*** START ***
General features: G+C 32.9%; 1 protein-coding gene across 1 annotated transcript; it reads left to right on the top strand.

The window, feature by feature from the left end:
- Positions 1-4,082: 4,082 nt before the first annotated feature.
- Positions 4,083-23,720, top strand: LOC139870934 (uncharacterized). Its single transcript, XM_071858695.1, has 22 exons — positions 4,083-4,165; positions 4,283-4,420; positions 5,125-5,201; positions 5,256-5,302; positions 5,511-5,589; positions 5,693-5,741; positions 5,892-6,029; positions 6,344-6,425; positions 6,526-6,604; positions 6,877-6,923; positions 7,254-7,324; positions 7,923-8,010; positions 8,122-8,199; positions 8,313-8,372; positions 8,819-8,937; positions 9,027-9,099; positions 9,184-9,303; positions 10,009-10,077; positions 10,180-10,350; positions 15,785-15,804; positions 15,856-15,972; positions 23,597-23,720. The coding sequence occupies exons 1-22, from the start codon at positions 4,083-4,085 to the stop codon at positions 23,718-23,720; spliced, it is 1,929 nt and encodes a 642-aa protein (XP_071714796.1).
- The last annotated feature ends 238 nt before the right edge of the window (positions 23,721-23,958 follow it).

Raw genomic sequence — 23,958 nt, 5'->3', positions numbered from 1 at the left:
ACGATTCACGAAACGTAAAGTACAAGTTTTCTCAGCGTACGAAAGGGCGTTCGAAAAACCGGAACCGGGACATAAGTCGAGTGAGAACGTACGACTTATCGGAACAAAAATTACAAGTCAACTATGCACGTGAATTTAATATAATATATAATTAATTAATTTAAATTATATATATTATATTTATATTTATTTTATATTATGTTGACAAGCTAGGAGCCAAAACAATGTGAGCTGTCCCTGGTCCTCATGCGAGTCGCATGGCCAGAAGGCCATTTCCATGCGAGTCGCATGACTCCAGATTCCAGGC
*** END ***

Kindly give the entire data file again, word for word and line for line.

General features: G+C 32.9%; 1 protein-coding gene across 1 annotated transcript; it reads left to right on the top strand.

The window, feature by feature from the left end:
- Positions 1-4,082: 4,082 nt before the first annotated feature.
- Positions 4,083-23,720, top strand: LOC139870934 (uncharacterized). Its single transcript, XM_071858695.1, has 22 exons — positions 4,083-4,165; positions 4,283-4,420; positions 5,125-5,201; positions 5,256-5,302; positions 5,511-5,589; positions 5,693-5,741; positions 5,892-6,029; positions 6,344-6,425; positions 6,526-6,604; positions 6,877-6,923; positions 7,254-7,324; positions 7,923-8,010; positions 8,122-8,199; positions 8,313-8,372; positions 8,819-8,937; positions 9,027-9,099; positions 9,184-9,303; positions 10,009-10,077; positions 10,180-10,350; positions 15,785-15,804; positions 15,856-15,972; positions 23,597-23,720. The coding sequence occupies exons 1-22, from the start codon at positions 4,083-4,085 to the stop codon at positions 23,718-23,720; spliced, it is 1,929 nt and encodes a 642-aa protein (XP_071714796.1).
- The last annotated feature ends 238 nt before the right edge of the window (positions 23,721-23,958 follow it).

Raw genomic sequence — 23,958 nt, 5'->3', positions numbered from 1 at the left:
ACGATTCACGAAACGTAAAGTACAAGTTTTCTCAGCGTACGAAAGGGCGTTCGAAAAACCGGAACCGGGACATAAGTCGAGTGAGAACGTACGACTTATCGGAACAAAAATTACAAGTCAACTATGCACGTGAATTTAATATAATATATAATTAATTAATTTAAATTATATATATTATATTTATATTTATTTTATATTATGTTGACAAGCTAGGAGCCAAAACAATGTGAGCTGTCCCTGGTCCTCATGCGAGTCGCATGGCCAGAAGGCCATTTCCATGCGAGTCGCATGACTCCAGATTCCAGGC